South Africa Register Travel insurance Destinations
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SOUTH AFRICA - Exercise a high degree of caution
Exercise a high degree of caution in South Africa due to the significant level of serious crime.
Safety and security
Safety and security
South Africa has a very high level of crime. Crime is the primary security threat to travellers.
Violent crimes, including rape and murder, occur frequently and have involved foreigners.
Muggings, armed assaults and theft are also frequent, often occurring in areas that are popular among tourists. Carjackings, robbery and assault also occur.
Armed robberies at shopping malls occur. To minimize the risk of personal assault if confronted by an armed individual:
- immediately comply
- avoid making sudden movements
- avoid resisting or antagonizing the assailants
- avoid eye contact with your assailant
Crime significantly increases after dark in major city centres and townships. After dark, avoid the areas of:
- Hillbrow and Yeoville in Johannesburg
- Sunnyside in Pretoria
- the beachfront and Victoria wharf in Durban
In Cape Town, avoid walking from downtown hotels to the waterfront.
Crimes of opportunity
There is a high risk of pickpocketing. You should not carry your wallet in your back pocket.
Do not show signs of affluence, display money or carry valuables such as laptop computers or cameras.
When at restaurants or bars, do not leave your bag under your chair or table or hung over the back of a chair; keep it on your lap.
Ensure that all your bags’ zippers, straps and fasteners are closed and secure, and be aware of people behind and around you.
Criminals are known to target people who appear distracted and are not paying attention to their immediate surroundings.
If you believe that you are being followed, go directly to a police station.
On the road
Be vigilant at vulnerable points such as:
- traffic lights
- stop signs
- yield signs
- highway off-ramps
Smash and grab incidents are frequent. This is when car windows are broken and valuables such as handbags are taken while cars are waiting at junctions.
- Park in well-lit areas
- Do not pick up strangers
- Ensure that vehicle doors are locked and windows are closed at all times
Theft from hotel rooms and guest houses is common. Never leave your windows or doors open or unlocked, even when you are present.
- Check the level of security at guest houses, hotels, lodges, backpacker lodges or any accommodation before making bookings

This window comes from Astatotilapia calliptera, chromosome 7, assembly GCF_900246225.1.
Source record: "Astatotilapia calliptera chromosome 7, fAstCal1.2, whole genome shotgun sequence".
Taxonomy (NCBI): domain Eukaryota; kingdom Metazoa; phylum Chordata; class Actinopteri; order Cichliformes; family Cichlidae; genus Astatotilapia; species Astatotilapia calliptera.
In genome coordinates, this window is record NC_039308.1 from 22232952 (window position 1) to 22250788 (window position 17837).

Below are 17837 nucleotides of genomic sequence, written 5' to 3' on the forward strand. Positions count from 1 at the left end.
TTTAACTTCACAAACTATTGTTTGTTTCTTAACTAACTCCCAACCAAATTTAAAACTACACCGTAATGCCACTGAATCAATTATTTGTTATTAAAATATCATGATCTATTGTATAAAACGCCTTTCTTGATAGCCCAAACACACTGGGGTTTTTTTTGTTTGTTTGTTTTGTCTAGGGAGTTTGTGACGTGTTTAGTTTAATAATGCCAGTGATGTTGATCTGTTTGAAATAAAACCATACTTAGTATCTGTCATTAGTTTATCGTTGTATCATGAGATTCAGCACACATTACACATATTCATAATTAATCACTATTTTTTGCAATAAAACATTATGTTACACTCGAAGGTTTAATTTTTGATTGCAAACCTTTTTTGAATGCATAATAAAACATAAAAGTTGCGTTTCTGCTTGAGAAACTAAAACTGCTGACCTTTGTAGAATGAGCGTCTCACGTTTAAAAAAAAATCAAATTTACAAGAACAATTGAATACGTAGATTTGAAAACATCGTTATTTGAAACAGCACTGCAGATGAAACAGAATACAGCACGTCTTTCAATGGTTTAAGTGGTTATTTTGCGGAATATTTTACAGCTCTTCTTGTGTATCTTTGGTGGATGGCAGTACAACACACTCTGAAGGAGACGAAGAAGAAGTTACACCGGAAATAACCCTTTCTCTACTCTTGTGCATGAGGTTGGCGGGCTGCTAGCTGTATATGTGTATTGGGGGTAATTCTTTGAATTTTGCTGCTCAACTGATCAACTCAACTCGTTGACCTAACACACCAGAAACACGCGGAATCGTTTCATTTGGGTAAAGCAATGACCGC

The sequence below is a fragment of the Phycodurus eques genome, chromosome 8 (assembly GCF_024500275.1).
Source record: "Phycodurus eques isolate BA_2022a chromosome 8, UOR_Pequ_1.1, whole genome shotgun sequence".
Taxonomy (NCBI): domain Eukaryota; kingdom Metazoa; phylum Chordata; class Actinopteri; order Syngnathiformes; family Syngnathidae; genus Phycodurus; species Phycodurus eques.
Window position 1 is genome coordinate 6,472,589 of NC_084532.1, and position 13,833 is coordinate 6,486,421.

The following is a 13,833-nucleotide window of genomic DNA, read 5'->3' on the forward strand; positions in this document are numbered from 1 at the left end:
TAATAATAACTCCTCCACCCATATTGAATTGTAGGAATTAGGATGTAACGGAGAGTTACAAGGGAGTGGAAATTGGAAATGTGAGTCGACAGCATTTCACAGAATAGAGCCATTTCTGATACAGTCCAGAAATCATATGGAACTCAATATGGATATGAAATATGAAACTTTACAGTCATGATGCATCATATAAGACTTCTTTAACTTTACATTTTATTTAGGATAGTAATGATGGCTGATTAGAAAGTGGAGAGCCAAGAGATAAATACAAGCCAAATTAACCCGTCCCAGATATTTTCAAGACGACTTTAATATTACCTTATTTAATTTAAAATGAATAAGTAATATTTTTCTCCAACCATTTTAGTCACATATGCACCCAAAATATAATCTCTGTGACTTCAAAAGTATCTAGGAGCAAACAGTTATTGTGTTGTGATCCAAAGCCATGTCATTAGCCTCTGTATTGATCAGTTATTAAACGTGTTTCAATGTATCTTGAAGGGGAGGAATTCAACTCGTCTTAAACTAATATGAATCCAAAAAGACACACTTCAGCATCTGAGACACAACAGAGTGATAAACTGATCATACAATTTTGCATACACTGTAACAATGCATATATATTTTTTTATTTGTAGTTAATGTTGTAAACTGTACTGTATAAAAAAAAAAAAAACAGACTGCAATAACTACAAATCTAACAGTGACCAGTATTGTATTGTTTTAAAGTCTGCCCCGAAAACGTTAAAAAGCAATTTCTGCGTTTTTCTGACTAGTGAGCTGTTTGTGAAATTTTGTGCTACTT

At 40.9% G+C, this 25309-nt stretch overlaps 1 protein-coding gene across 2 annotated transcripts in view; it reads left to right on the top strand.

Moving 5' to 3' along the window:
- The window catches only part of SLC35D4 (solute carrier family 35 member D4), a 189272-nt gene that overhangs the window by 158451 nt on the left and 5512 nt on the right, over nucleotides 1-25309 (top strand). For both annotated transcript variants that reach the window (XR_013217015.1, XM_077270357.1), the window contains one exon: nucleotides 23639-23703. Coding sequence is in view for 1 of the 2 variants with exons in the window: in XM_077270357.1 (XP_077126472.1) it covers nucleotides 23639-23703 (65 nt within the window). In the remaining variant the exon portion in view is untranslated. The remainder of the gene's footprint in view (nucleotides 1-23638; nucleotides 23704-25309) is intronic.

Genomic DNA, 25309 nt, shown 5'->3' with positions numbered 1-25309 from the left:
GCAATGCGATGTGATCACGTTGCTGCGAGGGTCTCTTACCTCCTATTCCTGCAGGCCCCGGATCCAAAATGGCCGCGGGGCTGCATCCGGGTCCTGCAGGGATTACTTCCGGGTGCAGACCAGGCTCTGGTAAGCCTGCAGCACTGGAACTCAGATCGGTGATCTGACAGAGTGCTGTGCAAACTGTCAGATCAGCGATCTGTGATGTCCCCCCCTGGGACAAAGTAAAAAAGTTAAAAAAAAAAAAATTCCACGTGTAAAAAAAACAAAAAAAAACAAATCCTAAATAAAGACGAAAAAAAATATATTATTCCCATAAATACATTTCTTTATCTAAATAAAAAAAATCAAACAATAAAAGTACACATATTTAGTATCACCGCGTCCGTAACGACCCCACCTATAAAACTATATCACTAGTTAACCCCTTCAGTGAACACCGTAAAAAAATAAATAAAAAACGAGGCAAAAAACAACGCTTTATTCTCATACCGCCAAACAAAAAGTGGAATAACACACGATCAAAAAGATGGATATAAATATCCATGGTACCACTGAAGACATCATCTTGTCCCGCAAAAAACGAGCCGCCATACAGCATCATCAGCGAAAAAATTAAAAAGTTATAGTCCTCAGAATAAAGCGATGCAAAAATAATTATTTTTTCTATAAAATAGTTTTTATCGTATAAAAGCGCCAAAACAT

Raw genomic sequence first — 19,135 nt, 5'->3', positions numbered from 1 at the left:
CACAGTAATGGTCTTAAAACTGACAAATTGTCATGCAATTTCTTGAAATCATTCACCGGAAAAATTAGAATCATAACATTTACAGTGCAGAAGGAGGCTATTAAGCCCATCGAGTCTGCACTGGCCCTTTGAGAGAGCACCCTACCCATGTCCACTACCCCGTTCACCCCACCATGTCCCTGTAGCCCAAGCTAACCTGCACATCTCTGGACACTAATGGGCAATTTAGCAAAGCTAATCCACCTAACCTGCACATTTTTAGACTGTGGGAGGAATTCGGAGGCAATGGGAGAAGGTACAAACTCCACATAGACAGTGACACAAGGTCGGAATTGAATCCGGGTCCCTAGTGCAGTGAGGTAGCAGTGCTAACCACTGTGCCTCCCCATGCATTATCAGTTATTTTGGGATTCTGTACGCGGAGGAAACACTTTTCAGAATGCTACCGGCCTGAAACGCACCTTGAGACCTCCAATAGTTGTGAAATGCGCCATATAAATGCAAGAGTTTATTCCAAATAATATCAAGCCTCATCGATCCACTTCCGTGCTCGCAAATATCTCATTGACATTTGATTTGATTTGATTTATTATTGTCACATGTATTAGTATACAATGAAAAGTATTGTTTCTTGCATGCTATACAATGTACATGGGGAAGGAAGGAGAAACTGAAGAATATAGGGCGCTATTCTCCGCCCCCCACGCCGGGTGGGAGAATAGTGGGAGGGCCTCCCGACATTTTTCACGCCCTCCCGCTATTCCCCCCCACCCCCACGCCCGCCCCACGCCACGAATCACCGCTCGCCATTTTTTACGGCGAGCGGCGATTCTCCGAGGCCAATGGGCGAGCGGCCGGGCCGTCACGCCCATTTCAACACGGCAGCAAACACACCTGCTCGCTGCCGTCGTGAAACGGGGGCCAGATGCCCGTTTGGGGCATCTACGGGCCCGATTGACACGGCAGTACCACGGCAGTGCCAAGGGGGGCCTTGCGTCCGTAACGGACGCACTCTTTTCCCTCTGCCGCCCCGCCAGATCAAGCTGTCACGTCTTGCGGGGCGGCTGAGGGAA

- Don’t leave luggage and valuables unattended; place them in safekeeping facilities
- Don’t open the door to anyone without taking necessary precautions. If someone claims to be a member of staff, verify with the reception prior to opening the door
Cases of attempted fraud are frequently reported in South Africa. Do not give personal or financial account information to anyone.
Don’t attempt to use ATMs that appear damaged or defective, or are in isolated or poorly lit areas. Don’t accept any offer of assistance with your transaction. If suspicious at any time, cancel your transaction and use another ATM.
- Pay careful attention when your cards are being handled by others
- Use ATMs located in well-lit public areas or inside a bank or business
- Avoid using card readers with an irregular or unusual feature
- Cover the keypad with one hand when entering your PIN
- Check for any unauthorized transactions on your account statements
Spiked food and drink
There have been incidents of food or drink being drugged and tourists robbed when unconscious.
Never leave food or drinks unattended or in the care of strangers. Be wary of accepting snacks, beverages, gum or cigarettes from new acquaintances. These items may contain drugs that could put you at risk of sexual assault and robbery.
Demonstrations can occur anywhere in South Africa and sometimes at short notice. Even peaceful demonstrations can turn violent at any time. They can also lead to disruptions to traffic and public transportation.
- Avoid areas where demonstrations and large gatherings are taking place
- Follow the instructions of local authorities
- Monitor local media for information on ongoing demonstrations
There is a threat of terrorism. Terrorist attacks could occur at any time. Individuals who may be inspired by terrorist groups may carry out “lone actor” attacks targeting public places, including where foreigners gather.
Targets could include:
- government buildings, including schools
- places of worship
- airports and other transportation hubs and networks
- public areas such as tourist attractions, restaurants, bars, coffee shops, shopping centres, markets, hotels and other sites frequented by foreigners
South African authorities have successfully disrupted planned attacks and made arrests related to terrorism offences. Always be aware of your surroundings when in public places.